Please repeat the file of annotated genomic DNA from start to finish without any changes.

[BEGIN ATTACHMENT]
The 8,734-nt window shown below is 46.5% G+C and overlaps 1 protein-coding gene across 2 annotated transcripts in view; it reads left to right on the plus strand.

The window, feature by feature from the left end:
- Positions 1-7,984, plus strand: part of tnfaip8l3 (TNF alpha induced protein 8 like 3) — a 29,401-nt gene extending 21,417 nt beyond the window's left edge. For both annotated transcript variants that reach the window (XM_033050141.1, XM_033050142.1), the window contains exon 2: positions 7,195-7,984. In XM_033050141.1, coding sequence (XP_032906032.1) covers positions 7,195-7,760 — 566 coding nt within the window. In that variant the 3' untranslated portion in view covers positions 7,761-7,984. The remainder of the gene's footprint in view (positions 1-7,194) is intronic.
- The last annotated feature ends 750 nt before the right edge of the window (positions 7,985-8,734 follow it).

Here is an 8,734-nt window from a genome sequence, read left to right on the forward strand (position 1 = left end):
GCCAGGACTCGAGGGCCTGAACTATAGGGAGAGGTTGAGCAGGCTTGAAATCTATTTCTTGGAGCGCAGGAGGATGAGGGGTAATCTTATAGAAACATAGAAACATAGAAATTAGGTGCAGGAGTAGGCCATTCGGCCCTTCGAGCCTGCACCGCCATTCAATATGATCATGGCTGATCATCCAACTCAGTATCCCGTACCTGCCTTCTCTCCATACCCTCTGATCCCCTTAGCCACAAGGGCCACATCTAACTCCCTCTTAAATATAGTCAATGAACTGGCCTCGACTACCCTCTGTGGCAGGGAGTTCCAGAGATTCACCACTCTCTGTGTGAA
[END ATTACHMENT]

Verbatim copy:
The 8,734-nt window shown below is 46.5% G+C and overlaps 1 protein-coding gene across 2 annotated transcripts in view; it reads left to right on the plus strand.

The window, feature by feature from the left end:
- Positions 1-7,984, plus strand: part of tnfaip8l3 (TNF alpha induced protein 8 like 3) — a 29,401-nt gene extending 21,417 nt beyond the window's left edge. For both annotated transcript variants that reach the window (XM_033050141.1, XM_033050142.1), the window contains exon 2: positions 7,195-7,984. In XM_033050141.1, coding sequence (XP_032906032.1) covers positions 7,195-7,760 — 566 coding nt within the window. In that variant the 3' untranslated portion in view covers positions 7,761-7,984. The remainder of the gene's footprint in view (positions 1-7,194) is intronic.
- The last annotated feature ends 750 nt before the right edge of the window (positions 7,985-8,734 follow it).

Here is an 8,734-nt window from a genome sequence, read left to right on the forward strand (position 1 = left end):
GCCAGGACTCGAGGGCCTGAACTATAGGGAGAGGTTGAGCAGGCTTGAAATCTATTTCTTGGAGCGCAGGAGGATGAGGGGTAATCTTATAGAAACATAGAAACATAGAAATTAGGTGCAGGAGTAGGCCATTCGGCCCTTCGAGCCTGCACCGCCATTCAATATGATCATGGCTGATCATCCAACTCAGTATCCCGTACCTGCCTTCTCTCCATACCCTCTGATCCCCTTAGCCACAAGGGCCACATCTAACTCCCTCTTAAATATAGTCAATGAACTGGCCTCGACTACCCTCTGTGGCAGGGAGTTCCAGAGATTCACCACTCTCTGTGTGAA